MBTA looking at years of costs outpacing revenue

Attention T riders: Agency officials expect expenses to outpace revenues until 2027. This darkens an already-grim financial picture.

1/24/2022 1:48:00 AM

Attention T riders: Agency officials expect expenses to outpace revenues until 2027. This darkens an already-grim financial picture.

Darkening an already-grim financial picture, MBTA officials on Thursday projected that the agency's expenses will grow faster than revenues until fiscal year 2027, at which point ridership still will not bring in as many dollars as before COVID-19 hit.

five-year pro forma outlookthat MBTA Chief Financial Officer Mary Ann O'Hara presented expects that the T's expenses will pile up more quickly than its income in FY24, FY25 and FY26 before the trend turns in FY27. She attributed the disparity to the costs associated with implementing new services such as South Coast Rail and the Green Line Extension.

(Courtesy MBTA)A sharp decline in ridership during the COVID-19 pandemic shellacked the T's finances, leaving officials to use one-time sources such as federal American Rescue Plan Act dollars to close the gaps. O'Hara said as much as 23% of the total expenses the MBTA will make in FY22 and up to 13% of its projected expenses in FY23 are supported entirely by one-time revenues.

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Public transportation is a public service, this isn't a problem. If the MBTA has funding issues either raise the funding through taxes or divert it from something useless like the police department. Inefficiency will do that to any business. Worse, they don't care. Public transit fees are regressive, hitting workers and not the corporations they work for. Make the MBTA free and tax the corporations that benefit from the influx of skilled labor.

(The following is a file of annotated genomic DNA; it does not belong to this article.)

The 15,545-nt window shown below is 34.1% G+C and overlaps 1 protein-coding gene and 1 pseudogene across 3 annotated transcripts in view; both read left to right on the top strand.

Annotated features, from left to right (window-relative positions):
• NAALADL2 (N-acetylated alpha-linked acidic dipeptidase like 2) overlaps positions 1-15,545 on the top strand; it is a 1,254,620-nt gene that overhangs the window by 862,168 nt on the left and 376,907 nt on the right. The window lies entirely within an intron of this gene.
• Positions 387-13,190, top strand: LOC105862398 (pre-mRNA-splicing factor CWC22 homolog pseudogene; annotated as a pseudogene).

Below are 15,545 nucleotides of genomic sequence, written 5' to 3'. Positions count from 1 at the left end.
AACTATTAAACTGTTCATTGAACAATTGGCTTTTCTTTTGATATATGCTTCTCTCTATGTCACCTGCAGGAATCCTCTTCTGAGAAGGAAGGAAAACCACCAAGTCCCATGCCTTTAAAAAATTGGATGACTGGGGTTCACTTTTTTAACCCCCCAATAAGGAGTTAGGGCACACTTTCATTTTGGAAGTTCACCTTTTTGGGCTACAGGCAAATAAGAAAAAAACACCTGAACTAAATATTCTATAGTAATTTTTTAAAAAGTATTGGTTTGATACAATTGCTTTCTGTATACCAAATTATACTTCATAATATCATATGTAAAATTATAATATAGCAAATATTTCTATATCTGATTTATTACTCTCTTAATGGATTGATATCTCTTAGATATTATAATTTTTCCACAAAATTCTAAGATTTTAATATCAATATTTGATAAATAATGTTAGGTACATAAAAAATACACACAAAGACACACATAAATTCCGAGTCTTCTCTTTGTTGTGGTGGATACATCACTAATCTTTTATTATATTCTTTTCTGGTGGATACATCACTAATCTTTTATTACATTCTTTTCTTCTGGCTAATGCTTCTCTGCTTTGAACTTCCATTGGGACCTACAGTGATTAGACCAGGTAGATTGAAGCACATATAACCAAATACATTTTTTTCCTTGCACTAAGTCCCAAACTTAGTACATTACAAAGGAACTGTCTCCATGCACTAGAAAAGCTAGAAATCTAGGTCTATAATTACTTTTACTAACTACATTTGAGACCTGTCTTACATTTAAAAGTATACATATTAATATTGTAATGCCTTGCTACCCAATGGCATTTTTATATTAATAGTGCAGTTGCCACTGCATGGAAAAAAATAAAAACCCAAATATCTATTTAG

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The latest five-year pro forma outlook that MBTA Chief Financial Officer Mary Ann O'Hara presented expects that the T's expenses will pile up more quickly than its income in FY24, FY25 and FY26 before the trend turns in FY27. She attributed the disparity to the costs associated with implementing new services such as South Coast Rail and the Green Line Extension. (Courtesy MBTA) A sharp decline in ridership during the COVID-19 pandemic shellacked the T's finances, leaving officials to use one-time sources such as federal American Rescue Plan Act dollars to close the gaps. O'Hara said as much as 23% of the total expenses the MBTA will make in FY22 and up to 13% of its projected expenses in FY23 are supported entirely by one-time revenues. Ridership has been slow to return, most recently hovering just above 65% of pre-pandemic levels on buses and between 45-50% of pre-pandemic levels on the rail system. MBTA officials do not expect that to change quickly. In the most pessimistic model that O'Hara presented Thursday, the agency would bring in 49% of pre-COVID fare revenue in FY23 and 68% in FY27. Even the most optimistic version anticipates only 93% of pre-pandemic fares — still not a full recovery — by FY27. (Courtesy MBTA) "This five-year plan, and it is good to think out to the future, presents a serious financial challenge to the T and to this board," MBTA Board of Directors Chair Betsy Taylor said following the presentation."It is hard to see how we can survive long-term with expenses growing faster than revenue. It shows how important it is to look at the operating costs of expansion projects. And finally, given this operating challenge, it raises to me the concern of how we will continue to find money to fund the needed safety and maintenance requirements of the T going forward as well." O'Hara also said officials are exploring the idea of transferring $500 million in currently available one-time operating funds to the capital fund to"put money to use right away for the benefit of future service and safety," forecasting additional discussion of the topic in January. -